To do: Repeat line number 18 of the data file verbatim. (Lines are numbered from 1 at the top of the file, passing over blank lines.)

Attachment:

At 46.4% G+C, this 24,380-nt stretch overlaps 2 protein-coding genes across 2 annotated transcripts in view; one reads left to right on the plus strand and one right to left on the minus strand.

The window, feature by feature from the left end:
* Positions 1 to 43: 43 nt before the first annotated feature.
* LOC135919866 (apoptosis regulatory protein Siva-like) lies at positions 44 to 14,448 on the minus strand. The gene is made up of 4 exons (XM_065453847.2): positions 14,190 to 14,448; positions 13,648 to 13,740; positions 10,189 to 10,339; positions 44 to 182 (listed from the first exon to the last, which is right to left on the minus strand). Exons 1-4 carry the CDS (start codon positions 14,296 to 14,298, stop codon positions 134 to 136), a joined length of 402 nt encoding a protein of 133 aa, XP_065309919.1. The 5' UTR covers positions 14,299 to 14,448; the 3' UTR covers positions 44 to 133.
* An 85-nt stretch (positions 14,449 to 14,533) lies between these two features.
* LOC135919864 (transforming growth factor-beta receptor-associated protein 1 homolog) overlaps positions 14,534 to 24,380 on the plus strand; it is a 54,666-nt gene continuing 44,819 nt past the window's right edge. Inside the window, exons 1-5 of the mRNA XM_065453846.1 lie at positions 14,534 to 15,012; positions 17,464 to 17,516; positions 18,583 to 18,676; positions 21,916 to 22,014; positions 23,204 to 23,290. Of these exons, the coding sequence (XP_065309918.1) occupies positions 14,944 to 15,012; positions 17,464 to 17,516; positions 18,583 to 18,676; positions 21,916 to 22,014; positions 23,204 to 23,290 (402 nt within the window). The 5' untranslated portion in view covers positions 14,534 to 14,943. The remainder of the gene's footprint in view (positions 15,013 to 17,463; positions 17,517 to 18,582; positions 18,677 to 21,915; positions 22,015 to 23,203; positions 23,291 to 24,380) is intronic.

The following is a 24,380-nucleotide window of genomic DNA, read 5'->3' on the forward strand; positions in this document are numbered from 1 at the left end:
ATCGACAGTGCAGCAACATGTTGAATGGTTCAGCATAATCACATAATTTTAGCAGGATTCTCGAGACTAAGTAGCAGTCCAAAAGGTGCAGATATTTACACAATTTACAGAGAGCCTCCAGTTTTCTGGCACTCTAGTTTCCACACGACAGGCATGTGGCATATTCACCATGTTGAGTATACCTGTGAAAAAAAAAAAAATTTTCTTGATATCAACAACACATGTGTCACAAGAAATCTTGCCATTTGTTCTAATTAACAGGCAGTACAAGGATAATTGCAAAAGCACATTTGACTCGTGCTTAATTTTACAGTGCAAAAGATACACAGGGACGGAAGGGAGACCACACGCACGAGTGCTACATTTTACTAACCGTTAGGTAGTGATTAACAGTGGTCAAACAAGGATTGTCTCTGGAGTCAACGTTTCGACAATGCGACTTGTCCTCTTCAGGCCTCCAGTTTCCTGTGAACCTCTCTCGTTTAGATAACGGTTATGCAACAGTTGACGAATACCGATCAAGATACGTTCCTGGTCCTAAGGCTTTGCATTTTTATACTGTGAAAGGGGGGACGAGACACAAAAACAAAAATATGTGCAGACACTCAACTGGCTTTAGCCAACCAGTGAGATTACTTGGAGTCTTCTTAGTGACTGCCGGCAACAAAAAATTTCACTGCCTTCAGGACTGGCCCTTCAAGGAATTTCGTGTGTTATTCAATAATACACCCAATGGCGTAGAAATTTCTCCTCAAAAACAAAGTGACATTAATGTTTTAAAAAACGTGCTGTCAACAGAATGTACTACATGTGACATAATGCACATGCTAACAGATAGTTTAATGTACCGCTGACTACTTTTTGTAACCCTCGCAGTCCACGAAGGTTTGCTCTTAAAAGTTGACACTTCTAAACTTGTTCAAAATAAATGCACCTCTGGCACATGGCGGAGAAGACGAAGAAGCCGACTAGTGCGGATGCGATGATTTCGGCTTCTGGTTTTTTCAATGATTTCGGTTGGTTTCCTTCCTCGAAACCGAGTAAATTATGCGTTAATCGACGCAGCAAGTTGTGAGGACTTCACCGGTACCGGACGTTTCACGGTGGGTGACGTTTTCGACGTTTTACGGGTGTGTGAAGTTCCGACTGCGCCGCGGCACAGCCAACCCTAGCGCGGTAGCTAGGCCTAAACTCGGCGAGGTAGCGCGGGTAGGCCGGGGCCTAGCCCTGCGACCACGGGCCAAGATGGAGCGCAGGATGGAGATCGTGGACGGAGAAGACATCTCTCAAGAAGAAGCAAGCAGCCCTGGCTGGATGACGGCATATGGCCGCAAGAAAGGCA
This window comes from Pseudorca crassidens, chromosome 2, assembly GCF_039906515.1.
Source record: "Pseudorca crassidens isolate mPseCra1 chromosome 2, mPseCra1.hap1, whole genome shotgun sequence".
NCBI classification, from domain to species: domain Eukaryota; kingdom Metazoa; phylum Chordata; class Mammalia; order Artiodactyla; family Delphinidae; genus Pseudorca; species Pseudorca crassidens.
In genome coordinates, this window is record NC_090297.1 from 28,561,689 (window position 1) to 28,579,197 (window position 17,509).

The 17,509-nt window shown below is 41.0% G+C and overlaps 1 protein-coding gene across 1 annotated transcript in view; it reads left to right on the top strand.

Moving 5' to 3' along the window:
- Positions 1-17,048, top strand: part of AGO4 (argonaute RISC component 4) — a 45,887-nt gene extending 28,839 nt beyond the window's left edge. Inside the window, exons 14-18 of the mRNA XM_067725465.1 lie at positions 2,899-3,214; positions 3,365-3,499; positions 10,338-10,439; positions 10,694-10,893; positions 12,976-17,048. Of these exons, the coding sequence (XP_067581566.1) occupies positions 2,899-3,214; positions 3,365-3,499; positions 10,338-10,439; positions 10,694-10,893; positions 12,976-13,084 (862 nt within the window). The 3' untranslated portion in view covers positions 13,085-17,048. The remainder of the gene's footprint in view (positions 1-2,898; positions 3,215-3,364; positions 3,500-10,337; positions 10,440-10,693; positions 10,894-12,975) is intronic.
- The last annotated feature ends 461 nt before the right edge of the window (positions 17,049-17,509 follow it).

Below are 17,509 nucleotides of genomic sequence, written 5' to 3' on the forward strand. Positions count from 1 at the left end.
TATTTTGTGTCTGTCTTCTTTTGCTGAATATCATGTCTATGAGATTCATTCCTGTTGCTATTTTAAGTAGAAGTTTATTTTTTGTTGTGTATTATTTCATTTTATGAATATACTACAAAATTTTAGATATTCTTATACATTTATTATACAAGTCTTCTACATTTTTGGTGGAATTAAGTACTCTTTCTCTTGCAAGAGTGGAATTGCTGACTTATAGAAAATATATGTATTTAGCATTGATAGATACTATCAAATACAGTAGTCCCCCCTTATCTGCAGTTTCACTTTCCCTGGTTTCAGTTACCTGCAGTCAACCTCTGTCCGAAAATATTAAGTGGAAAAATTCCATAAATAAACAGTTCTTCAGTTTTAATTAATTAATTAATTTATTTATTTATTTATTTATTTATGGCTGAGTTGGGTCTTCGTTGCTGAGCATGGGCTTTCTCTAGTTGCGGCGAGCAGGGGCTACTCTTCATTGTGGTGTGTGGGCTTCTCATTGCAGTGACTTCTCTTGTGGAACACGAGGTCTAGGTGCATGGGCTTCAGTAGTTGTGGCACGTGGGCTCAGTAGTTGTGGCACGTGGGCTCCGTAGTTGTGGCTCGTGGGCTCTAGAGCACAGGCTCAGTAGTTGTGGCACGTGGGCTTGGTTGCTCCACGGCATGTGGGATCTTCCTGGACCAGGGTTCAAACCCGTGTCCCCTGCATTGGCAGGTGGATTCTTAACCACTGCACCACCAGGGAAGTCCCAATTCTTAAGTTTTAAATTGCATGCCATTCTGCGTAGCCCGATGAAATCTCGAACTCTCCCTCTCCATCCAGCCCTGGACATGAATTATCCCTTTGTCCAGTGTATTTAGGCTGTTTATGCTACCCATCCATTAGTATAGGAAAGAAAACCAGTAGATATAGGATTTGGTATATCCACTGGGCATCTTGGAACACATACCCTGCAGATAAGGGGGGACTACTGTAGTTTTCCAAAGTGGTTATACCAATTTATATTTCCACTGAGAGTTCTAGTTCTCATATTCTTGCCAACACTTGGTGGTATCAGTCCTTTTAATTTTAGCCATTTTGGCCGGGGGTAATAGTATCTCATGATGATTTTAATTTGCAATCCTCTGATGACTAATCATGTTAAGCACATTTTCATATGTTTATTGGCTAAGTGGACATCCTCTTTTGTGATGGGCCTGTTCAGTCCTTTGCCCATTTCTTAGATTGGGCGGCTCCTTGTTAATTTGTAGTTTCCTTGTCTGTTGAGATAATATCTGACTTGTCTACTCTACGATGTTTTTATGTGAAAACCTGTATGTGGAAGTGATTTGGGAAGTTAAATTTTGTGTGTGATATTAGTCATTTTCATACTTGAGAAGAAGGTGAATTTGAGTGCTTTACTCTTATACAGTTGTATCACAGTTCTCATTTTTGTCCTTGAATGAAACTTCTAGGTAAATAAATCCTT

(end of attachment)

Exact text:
TATTTTGTGTCTGTCTTCTTTTGCTGAATATCATGTCTATGAGATTCATTCCTGTTGCTATTTTAAGTAGAAGTTTATTTTTTGTTGTGTATTATTTCATTTTATGAATATACTACAAAATTTTAGATATTCTTATACATTTATTATACAAGTCTTCTACATTTTTGGTGGAATTAAGTACTCTTTCTCTTGCAAGAGTGGAATTGCTGACTTATAGAAAATATATGTATTTAGCATTGATAGATACTATCAAATACAGTAGTCCCCCCTTATCTGCAGTTTCACTTTCCCTGGTTTCAGTTACCTGCAGTCAACCTCTGTCCGAAAATATTAAGTGGAAAAATTCCATAAATAAACAGTTCTTCAGTTTTAATTAATTAATTAATTTATTTATTTATTTATTTATTTATGGCTGAGTTGGGTCTTCGTTGCTGAGCATGGGCTTTCTCTAGTTGCGGCGAGCAGGGGCTACTCTTCATTGTGGTGTGTGGGCTTCTCATTGCAGTGACTTCTCTTGTGGAACACGAGGTCTAGGTGCATGGGCTTCAGTAGTTGTGGCACGTGGGCTCAGTAGTTGTGGCACGTGGGCTCCGTAGTTGTGGCTCGTGGGCTCTAGAGCACAGGCTCAGTAGTTGTGGCACGTGGGCTTGGTTGCTCCACGGCATGTGGGATCTTCCTGGACCAGGGTTCAAACCCGTGTCCCCTGCATTGGCAGGTGGATTCTTAACCACTGCACCACCAGGGAAGTCCCAATTCTTAAGTTTTAAATTGCATGCCATTCTGCGTAGCCCGATGAAATCTCGAACTCTCCCTCTCCATCCAGCCCTGGACATGAATTATCCCTTTGTCCAGTGTATTTAGGCTGTTTATGCTACCCATCCATTAGTATAGGAAAGAAAACCAGTAGATATAGGATTTGGTATATCCACTGGGCATCTTGGAACACATACCCTGCAGATAAGGGGGGACTACTGTAGTTTTCCAAAGTGGTTATACCAATTTATATTTCCACTGAGAGTTCTAGTTCTCATATTCTTGCCAACACTTGGTGGTATCAGTCCTTTTAATTTTAGCCATTTTGGCCGGGGGTAATAGTATCTCATGATGATTTTAATTTGCAATCCTCTGATGACTAATCATGTTAAGCACATTTTCATATGTTTATTGGCTAAGTGGACATCCTCTTTTGTGATGGGCCTGTTCAGTCCTTTGCCCATTTCTTAGATTGGGCGGCTCCTTGTTAATTTGTAGTTTCCTTGTCTGTTGAGATAATATCTGACTTGTCTACTCTACGATGTTTTTATGTGAAAACCTGTATGTGGAAGTGATTTGGGAAGTTAAATTTTGTGTGTGATATTAGTCATTTTCATACTTGAGAAGAAGGTGAATTTGAGTGCTTTACTCTTATACAGTTGTATCACAGTTCTCATTTTTGTCCTTGAATGAAACTTCTAGGTAAATAAATCCTT